Another serious accident, attended by fatal results, occurred on theVictorian Railways to-night, when a moving electric passenger train crashed into the rear of another electric train which had stopped at the Caulfield Station to let down passengers. One person was killed instantly, and another died shortly afterwards. Thirty passengers were injured, and several are in a critical condition. The trains were crowded, and only the fact that the one entering the station was running at reduced speed prevented a much worse calamity.
The accident occurred at 6.20 pm, when the evening traffic was at its peak, and but for the fact that the second train was drawing into a station, the casualty list must have been much greater. The rear carriage of the stationary train was telescoped.
[transcription of article from Adelaide Register, 26 May 1926http://nla.gov.au/nla.news-article56570439, ]

The article went on to provide graphic details of what happened, including photographs of the tragic scene. Another passenger who had walked into the casualty ward and initially seemed cheerful died of his injuries in the early hours of 27 May, and the number of injured who submitted claims increased considerably. 

From Sydney Morning Herald, 28 May 1926.  http://nla.gov.au/nla.news-article16295020

From the Australasian of 26 June 1926. http://nla.gov.au/nla.news-article141415955n, 

From the Registrar, Adelaide, 25 June 1926 http://nla.gov.au/nla.news-article56565408

Both the accused were found not guilty. The jury said they believed that the precautions taken to safeguard the public were inadequate and should be rectified immediately.
Sad to say, there was one additional casualty of the disaster in September that year. The stress of the event and the criticism in the press greatly affected the Station Master, John Phillip Kiernan, who is mentioned in one of the reports above. He felt responsible because he had been in charge that night and took his own life by shooting himself in the temple at Caulfield station. Perhaps the name of JP Kiernan should have been included on the memorial  plaque. In arbitrarily deciding where the blame lies and then relentlessly vilifying those considered to be at fault, I feel the media both then and now have a lot to answer for. To err is human ...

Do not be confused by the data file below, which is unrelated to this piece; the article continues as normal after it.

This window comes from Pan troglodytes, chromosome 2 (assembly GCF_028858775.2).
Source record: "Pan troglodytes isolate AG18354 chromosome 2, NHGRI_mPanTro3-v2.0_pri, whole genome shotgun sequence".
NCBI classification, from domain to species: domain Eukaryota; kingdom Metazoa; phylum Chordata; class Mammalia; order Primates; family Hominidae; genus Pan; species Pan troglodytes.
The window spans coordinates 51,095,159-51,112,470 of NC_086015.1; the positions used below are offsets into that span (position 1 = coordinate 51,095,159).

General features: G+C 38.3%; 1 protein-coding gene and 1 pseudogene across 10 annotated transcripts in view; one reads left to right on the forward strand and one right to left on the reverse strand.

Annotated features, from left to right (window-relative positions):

Rather than finishing up on that somewhat depressing note, here are a couple of photos of the train cake I made for one of our sons on the occasion of his 3rd birthday, back in 1987. The recipe came from the classic Australian Women's Weekly Children's Birthday Cake Book, which was beloved by Australian mothers and children alike back in the 1980s when it was first published. I've already bought copies of the recently re-published vintage edition for my two daughters, and you can compare my creation with the cover photo. 


    
                                                                                    

Postscript:
.Here are photos of the heritage- listed drinking fountain on Platform 1, and some of the former palisade gates. The fountain, which these days we would probably call a bubbler, could do with a good clean up, but maybe the listing does not allow that.  The heritage-listed ladies' toilet is nowhere to be seen, and must be locked up and unsignposted. Even the helpful customer services officer I spoke to had not heard of its existence.








This sign on one of the gates advises that when the entrance is manned, the gates will close immediately a train arrives, to prevent trains being delayed, and to prevent passengers risking their lives in attempting to board moving trains. I think this must also date from the same vintage as the gates, because they certainly don't close the gates like that today!